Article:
Today’s plenary session included a talk provided by Dr Patrick Mallon titled ‘ Why should we switch for Toxicity?’. While this talk very much spoke to those who prescribe antiretroviral therapy it did highlight some key points that nurses seeing HIV patients should be aware of. Dr Mallon also did a great job in presenting the information in a way that all clinicians involved in HIV care not just the prescriber should have an awareness of the role of toxicity and tolerability when talking with our clients about their satisfaction with their regime and adherence. Key points that Dr Mallon discussed that apply to nurses providing HIV care included:
– The key differences between tolerability and toxicity: Tolerability is subjective as this is what our clients report. In contrast, toxicity is somewhat more difficult to assess as it is only detected though monitoring hence prescribing clinicians need to determine what toxicities they should be monitoring for.
He gave a great example here from a study that examined patients on a regime that included a placebo. Patients were on regimes, which either included Efavirenz, or a regime including a placebo. As patients didn’t know whether they were being given Efavirenz or not they were warned about the potential for nightmares. Interestingly 10% of the patients on the placebo reported nightmares, which highlighted the role of subjective toxicity.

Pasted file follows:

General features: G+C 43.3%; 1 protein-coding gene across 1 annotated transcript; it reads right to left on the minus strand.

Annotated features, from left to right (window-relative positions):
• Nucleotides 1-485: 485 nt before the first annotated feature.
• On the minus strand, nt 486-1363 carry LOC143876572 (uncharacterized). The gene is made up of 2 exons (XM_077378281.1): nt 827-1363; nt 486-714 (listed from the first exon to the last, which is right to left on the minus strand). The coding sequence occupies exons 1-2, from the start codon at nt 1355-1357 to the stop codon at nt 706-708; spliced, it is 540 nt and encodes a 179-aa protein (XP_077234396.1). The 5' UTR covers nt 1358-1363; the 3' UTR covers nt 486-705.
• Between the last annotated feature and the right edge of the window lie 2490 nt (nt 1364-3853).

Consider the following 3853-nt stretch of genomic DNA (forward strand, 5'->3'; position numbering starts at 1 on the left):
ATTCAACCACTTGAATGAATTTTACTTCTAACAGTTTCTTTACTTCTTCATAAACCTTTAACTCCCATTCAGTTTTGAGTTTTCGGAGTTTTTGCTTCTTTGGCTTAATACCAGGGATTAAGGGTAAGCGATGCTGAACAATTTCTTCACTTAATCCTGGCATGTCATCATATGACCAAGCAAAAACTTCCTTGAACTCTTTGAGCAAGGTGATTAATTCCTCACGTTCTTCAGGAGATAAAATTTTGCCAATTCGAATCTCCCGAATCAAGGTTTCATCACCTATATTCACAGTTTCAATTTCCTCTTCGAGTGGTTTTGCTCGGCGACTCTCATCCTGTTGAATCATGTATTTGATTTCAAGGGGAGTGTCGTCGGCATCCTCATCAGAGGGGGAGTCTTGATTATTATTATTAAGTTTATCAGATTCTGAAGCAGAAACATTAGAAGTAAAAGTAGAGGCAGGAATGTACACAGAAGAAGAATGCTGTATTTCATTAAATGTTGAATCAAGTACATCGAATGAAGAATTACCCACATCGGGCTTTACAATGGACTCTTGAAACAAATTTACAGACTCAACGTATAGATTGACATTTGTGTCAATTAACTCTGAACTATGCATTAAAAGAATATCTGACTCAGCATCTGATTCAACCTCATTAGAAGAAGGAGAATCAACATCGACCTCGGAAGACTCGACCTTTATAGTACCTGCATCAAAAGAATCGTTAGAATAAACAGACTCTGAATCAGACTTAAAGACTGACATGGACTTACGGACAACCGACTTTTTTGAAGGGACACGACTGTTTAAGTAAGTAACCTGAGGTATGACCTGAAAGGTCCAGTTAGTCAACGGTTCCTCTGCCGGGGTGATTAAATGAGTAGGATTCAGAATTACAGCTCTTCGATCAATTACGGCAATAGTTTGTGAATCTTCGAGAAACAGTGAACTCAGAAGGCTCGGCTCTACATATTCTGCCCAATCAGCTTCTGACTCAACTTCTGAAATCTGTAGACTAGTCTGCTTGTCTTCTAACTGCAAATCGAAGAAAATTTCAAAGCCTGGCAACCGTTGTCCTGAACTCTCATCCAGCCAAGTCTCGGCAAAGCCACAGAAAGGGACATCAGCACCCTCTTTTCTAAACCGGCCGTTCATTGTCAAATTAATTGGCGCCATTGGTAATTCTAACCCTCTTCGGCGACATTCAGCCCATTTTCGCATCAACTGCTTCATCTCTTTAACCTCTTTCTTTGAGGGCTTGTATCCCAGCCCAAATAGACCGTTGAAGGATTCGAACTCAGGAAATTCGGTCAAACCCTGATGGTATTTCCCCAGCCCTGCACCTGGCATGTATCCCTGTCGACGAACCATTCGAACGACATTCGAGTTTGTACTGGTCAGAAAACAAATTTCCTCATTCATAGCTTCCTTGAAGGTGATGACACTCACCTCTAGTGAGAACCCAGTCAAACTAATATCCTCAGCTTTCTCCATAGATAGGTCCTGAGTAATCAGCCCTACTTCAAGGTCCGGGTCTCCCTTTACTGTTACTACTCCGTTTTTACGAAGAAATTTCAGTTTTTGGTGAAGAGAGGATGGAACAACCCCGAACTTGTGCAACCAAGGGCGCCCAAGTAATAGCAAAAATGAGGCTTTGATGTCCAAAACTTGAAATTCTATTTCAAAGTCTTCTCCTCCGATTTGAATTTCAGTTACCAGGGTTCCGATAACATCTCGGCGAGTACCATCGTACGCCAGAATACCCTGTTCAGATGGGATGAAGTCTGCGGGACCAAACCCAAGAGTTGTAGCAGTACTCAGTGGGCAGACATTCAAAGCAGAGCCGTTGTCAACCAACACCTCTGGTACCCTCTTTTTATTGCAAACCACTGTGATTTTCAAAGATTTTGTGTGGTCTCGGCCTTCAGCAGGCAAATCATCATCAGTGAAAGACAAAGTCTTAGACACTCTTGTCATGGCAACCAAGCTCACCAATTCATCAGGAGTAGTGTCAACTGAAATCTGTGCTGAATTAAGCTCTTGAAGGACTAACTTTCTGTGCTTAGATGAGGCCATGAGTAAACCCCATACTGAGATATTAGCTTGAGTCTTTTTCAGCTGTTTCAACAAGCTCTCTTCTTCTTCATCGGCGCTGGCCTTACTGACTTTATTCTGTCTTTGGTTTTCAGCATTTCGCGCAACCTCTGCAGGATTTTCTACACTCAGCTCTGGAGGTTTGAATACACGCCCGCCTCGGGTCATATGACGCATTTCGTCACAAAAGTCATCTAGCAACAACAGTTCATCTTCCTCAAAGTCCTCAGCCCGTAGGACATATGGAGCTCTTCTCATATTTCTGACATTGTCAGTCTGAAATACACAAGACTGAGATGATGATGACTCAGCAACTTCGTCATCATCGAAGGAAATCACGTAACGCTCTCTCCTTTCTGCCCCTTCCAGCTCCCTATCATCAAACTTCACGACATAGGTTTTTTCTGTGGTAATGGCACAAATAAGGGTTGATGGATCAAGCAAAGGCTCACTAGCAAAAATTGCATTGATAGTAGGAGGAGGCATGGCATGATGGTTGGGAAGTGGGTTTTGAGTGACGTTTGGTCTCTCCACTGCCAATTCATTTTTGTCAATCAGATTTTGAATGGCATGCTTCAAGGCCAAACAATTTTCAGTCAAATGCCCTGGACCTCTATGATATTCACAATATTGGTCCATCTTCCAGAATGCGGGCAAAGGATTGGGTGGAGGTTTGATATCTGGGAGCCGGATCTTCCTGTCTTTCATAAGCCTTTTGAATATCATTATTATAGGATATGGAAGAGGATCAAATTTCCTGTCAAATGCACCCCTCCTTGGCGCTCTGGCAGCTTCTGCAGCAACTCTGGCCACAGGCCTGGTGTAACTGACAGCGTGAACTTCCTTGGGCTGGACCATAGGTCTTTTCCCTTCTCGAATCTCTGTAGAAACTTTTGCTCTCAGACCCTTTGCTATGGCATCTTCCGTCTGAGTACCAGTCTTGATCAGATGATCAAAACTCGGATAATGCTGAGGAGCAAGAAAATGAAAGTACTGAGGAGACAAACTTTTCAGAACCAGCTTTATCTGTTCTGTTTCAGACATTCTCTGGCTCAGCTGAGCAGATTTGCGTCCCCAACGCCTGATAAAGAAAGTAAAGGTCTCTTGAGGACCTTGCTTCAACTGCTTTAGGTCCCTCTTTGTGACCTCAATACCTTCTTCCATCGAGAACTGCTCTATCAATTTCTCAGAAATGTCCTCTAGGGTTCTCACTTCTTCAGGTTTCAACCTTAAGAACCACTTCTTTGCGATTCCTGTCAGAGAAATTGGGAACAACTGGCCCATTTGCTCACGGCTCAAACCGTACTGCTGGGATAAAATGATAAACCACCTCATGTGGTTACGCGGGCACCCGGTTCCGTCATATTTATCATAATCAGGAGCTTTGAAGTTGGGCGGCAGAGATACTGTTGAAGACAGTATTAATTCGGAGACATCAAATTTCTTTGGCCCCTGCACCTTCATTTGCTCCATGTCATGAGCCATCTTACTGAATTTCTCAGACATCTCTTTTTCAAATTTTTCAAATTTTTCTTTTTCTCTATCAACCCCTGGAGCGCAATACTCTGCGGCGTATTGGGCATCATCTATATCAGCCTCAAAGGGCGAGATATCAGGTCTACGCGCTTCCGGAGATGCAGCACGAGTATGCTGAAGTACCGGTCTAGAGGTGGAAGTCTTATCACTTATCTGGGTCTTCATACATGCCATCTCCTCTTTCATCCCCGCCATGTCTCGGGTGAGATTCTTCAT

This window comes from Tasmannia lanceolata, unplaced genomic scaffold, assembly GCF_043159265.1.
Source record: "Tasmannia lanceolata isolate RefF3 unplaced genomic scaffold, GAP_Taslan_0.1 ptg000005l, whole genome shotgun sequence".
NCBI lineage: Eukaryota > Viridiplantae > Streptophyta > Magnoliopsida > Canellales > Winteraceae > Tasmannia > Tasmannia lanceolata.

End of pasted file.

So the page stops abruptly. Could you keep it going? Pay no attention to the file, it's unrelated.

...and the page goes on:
– Treatment for life and what patients want: Research has shown patients want single tablet regimes and that their satisfaction plays an important role in their ability to tolerate adverse events (which would otherwise be considered toxicity). However, some patients may tolerate such events better due to their satisfaction with the regime.
– The drop versus switch debate: Prescribers need to ensure they take a holistic approach when considering what approach to take with those patients experiencing toxicities. Does the drop or switch outweigh the proposed benefits? The example given was in regards to a study where patients were switched regimes due to concerns about decreasing bone mineral density. This switch resulted in saving 3 years of bone mineral loss but in an era where patients are moving towards being on treatment for life is this actually a significant change? In addition does if such a change is to result in significant increases in costs or decreased patient satisfaction – does it outweigh the benefits?
As nurses we play a key role in assessing our clients adherence and satisfaction with their regimes. This talk highlighted some key points we need to consider when talking with our clients about their regime. At times we are an additional link between our clients and their prescribers hence having an awareness of such issues will assist us further in advocating for our clients.